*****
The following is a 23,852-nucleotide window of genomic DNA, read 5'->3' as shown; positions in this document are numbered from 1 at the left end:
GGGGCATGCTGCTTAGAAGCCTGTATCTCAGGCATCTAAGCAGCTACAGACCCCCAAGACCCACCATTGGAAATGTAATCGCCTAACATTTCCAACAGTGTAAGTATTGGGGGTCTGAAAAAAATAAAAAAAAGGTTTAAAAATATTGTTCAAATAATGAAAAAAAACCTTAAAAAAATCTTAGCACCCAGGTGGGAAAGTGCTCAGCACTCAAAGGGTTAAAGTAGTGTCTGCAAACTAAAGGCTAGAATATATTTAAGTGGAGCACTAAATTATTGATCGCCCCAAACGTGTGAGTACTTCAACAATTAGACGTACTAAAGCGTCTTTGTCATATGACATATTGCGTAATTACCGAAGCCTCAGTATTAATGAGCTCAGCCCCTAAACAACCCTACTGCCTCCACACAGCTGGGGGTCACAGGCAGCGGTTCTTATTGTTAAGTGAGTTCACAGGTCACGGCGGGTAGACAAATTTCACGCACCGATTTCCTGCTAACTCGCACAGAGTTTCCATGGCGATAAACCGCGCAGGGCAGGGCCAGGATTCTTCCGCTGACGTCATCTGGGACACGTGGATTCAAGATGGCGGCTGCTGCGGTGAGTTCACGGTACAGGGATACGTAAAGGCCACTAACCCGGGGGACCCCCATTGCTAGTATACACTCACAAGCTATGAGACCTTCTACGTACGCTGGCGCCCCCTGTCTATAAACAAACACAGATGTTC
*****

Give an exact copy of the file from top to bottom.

The following is a 23,852-nucleotide window of genomic DNA, read 5'->3' as shown; positions in this document are numbered from 1 at the left end:
GGGGCATGCTGCTTAGAAGCCTGTATCTCAGGCATCTAAGCAGCTACAGACCCCCAAGACCCACCATTGGAAATGTAATCGCCTAACATTTCCAACAGTGTAAGTATTGGGGGTCTGAAAAAAATAAAAAAAAGGTTTAAAAATATTGTTCAAATAATGAAAAAAAACCTTAAAAAAATCTTAGCACCCAGGTGGGAAAGTGCTCAGCACTCAAAGGGTTAAAGTAGTGTCTGCAAACTAAAGGCTAGAATATATTTAAGTGGAGCACTAAATTATTGATCGCCCCAAACGTGTGAGTACTTCAACAATTAGACGTACTAAAGCGTCTTTGTCATATGACATATTGCGTAATTACCGAAGCCTCAGTATTAATGAGCTCAGCCCCTAAACAACCCTACTGCCTCCACACAGCTGGGGGTCACAGGCAGCGGTTCTTATTGTTAAGTGAGTTCACAGGTCACGGCGGGTAGACAAATTTCACGCACCGATTTCCTGCTAACTCGCACAGAGTTTCCATGGCGATAAACCGCGCAGGGCAGGGCCAGGATTCTTCCGCTGACGTCATCTGGGACACGTGGATTCAAGATGGCGGCTGCTGCGGTGAGTTCACGGTACAGGGATACGTAAAGGCCACTAACCCGGGGGACCCCCATTGCTAGTATACACTCACAAGCTATGAGACCTTCTACGTACGCTGGCGCCCCCTGTCTATAAACAAACACAGATGTTC